New attempt to re-float ship blocking Suez Canal fails

Bernhard Schulte Ship management says two additional tugs will arrive on March 28 to help with the rescue.

Dislodging the ship that is stuck in the Suez Canal could take days or even weeks, experts said, as an ever-greater backlog of ships gathered in the Red Sea and the Mediterranean waiting for passage.

As of Friday evening, the giant Ever Given vessel remained grounded in the same position. A team from Boskalis, a Dutch firm specialised in salvaging, started working with the canal authority on Thursday. The rescue efforts have focused on dredging to remove sand and mud from around the port side of the vessel’s bow.

This live blog is now closed. These were Friday’s updates:


White House seeing impact on energy markets from Suez Canal blockage

The Biden administration sees an impact of the vessel stuck in the Suez Canal on energy markets and will respond to the situation if needed, White House press secretary Jen Psaki has said.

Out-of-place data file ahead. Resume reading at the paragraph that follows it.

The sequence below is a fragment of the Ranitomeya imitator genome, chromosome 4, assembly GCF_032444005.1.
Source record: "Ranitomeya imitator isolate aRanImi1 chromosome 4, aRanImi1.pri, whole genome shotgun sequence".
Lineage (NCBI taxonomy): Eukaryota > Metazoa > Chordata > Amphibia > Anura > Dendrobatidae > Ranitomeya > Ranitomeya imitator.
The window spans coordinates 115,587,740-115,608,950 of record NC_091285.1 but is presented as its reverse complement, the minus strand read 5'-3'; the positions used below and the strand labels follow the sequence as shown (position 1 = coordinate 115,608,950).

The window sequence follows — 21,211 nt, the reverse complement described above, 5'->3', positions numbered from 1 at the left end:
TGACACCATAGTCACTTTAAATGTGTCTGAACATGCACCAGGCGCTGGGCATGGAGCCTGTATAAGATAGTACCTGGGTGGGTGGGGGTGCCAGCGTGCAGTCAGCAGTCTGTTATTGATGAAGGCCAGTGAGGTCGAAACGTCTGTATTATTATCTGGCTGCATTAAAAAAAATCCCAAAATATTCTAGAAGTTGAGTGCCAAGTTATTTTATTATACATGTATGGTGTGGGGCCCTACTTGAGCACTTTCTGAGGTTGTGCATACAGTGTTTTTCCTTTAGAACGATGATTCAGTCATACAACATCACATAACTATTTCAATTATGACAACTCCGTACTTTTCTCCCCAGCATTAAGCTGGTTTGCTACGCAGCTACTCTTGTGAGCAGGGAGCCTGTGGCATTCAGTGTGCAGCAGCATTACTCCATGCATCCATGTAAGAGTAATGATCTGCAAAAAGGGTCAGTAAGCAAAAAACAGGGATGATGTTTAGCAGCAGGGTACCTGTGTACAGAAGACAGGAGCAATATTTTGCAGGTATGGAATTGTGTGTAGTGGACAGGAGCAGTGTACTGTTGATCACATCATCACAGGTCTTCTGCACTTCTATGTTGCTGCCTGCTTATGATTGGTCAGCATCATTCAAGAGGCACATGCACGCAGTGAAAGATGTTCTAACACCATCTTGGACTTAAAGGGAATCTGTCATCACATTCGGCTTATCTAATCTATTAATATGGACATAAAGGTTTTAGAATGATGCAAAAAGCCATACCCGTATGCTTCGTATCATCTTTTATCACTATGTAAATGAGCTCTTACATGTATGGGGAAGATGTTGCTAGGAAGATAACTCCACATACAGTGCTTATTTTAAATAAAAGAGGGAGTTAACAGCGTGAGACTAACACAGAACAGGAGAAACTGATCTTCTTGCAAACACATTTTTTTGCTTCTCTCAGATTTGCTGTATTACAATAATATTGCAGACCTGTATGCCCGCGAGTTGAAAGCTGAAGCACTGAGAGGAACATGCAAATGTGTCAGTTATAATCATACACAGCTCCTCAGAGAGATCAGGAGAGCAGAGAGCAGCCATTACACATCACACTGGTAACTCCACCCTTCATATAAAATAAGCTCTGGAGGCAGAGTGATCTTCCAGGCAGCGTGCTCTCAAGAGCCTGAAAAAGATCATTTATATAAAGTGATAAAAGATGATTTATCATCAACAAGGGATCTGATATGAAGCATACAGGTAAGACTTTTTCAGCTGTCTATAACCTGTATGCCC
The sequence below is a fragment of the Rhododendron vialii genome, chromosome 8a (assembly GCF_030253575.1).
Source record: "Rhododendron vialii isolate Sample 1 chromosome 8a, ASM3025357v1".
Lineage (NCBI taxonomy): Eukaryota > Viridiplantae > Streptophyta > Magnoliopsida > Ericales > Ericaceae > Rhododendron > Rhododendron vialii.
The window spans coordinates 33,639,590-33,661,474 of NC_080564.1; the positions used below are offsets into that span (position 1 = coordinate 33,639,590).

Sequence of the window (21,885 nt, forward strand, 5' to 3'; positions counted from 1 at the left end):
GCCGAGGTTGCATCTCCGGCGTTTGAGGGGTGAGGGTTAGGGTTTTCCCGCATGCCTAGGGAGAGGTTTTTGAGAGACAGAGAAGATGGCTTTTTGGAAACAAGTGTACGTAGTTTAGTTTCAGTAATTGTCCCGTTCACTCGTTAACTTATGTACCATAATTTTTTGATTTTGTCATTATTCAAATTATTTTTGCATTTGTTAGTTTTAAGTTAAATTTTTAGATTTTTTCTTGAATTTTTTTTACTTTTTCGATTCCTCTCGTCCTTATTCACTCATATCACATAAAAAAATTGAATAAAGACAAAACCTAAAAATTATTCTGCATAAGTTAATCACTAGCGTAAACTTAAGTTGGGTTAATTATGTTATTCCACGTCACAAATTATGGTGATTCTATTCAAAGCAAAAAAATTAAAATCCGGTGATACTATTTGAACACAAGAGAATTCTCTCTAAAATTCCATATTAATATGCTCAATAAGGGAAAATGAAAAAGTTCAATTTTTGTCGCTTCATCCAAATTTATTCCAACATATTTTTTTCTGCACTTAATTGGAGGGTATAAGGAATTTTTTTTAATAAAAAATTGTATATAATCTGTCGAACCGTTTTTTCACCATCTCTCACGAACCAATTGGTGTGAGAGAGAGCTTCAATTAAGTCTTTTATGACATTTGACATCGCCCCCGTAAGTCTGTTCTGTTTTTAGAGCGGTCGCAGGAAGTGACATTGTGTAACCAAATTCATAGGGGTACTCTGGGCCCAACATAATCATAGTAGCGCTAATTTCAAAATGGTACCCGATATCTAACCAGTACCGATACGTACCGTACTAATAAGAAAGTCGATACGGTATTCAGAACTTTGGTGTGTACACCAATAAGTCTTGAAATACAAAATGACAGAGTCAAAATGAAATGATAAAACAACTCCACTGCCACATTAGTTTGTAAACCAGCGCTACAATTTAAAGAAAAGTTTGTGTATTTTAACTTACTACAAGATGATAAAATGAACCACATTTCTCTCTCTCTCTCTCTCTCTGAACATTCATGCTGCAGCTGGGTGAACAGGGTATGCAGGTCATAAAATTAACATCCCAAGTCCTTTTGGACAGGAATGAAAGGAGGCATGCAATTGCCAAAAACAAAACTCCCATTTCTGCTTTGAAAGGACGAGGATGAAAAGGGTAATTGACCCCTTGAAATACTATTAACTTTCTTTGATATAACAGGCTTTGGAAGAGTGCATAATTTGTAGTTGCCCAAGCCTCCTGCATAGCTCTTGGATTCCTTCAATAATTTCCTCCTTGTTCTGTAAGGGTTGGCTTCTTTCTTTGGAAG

US President Joe Biden holds the first formal news conference of his presidency at the White House [Leah Millis/Reuters]

Oil jumps 4 percent on fears Suez Canal blockage may last weeks

Oil prices rose more than 4 percent on Friday, rebounding on concerns it could take weeks to dislodge a giant container ship blocking the Suez Canal, which would squeeze supplies of crude and refined products.

Prices, however, were still headed for a third consecutive weekly loss, with the outlook for demand dented by fresh coronavirus lockdowns in Europe.

Ships are seen at the entrance of the Suez Canal [Mohamed Abd El Ghany/Reuters]

Hapag Lloyd has diverted some ships, others waiting at Suez Canal

Four vessels of German container shipper Hapag-Lloyd are waiting at Port Said at the north end of the Suez Canal, where a vessel ran aground on Tuesday, and six have been rerouted around the Cape of Good Hope, it said on Friday.